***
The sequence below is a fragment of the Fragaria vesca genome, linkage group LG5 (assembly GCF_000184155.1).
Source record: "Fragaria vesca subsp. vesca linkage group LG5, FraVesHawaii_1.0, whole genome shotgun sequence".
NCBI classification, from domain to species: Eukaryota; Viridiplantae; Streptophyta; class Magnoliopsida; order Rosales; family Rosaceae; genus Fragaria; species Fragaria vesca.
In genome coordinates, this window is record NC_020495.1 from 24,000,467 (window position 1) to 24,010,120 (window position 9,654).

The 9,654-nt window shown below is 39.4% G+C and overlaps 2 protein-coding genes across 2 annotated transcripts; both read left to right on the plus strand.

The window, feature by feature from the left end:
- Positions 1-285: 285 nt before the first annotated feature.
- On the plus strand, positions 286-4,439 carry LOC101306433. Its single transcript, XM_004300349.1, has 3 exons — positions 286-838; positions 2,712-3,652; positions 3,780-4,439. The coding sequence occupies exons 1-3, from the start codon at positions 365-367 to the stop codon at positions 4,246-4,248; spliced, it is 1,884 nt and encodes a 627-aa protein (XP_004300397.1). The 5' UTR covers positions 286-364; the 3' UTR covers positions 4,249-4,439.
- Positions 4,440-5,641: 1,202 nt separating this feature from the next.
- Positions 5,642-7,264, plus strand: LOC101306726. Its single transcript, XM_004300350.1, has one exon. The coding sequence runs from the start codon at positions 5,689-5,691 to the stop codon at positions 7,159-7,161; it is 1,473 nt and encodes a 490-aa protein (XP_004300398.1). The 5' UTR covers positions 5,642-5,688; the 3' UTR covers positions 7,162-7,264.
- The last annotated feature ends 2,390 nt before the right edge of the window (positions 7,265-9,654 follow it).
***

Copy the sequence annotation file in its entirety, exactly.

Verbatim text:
The sequence below is a fragment of the Fragaria vesca genome, linkage group LG5 (assembly GCF_000184155.1).
Source record: "Fragaria vesca subsp. vesca linkage group LG5, FraVesHawaii_1.0, whole genome shotgun sequence".
NCBI classification, from domain to species: Eukaryota; Viridiplantae; Streptophyta; class Magnoliopsida; order Rosales; family Rosaceae; genus Fragaria; species Fragaria vesca.
In genome coordinates, this window is record NC_020495.1 from 24,000,467 (window position 1) to 24,010,120 (window position 9,654).

The 9,654-nt window shown below is 39.4% G+C and overlaps 2 protein-coding genes across 2 annotated transcripts; both read left to right on the plus strand.

The window, feature by feature from the left end:
- Positions 1-285: 285 nt before the first annotated feature.
- On the plus strand, positions 286-4,439 carry LOC101306433. Its single transcript, XM_004300349.1, has 3 exons — positions 286-838; positions 2,712-3,652; positions 3,780-4,439. The coding sequence occupies exons 1-3, from the start codon at positions 365-367 to the stop codon at positions 4,246-4,248; spliced, it is 1,884 nt and encodes a 627-aa protein (XP_004300397.1). The 5' UTR covers positions 286-364; the 3' UTR covers positions 4,249-4,439.
- Positions 4,440-5,641: 1,202 nt separating this feature from the next.
- Positions 5,642-7,264, plus strand: LOC101306726. Its single transcript, XM_004300350.1, has one exon. The coding sequence runs from the start codon at positions 5,689-5,691 to the stop codon at positions 7,159-7,161; it is 1,473 nt and encodes a 490-aa protein (XP_004300398.1). The 5' UTR covers positions 5,642-5,688; the 3' UTR covers positions 7,162-7,264.
- The last annotated feature ends 2,390 nt before the right edge of the window (positions 7,265-9,654 follow it).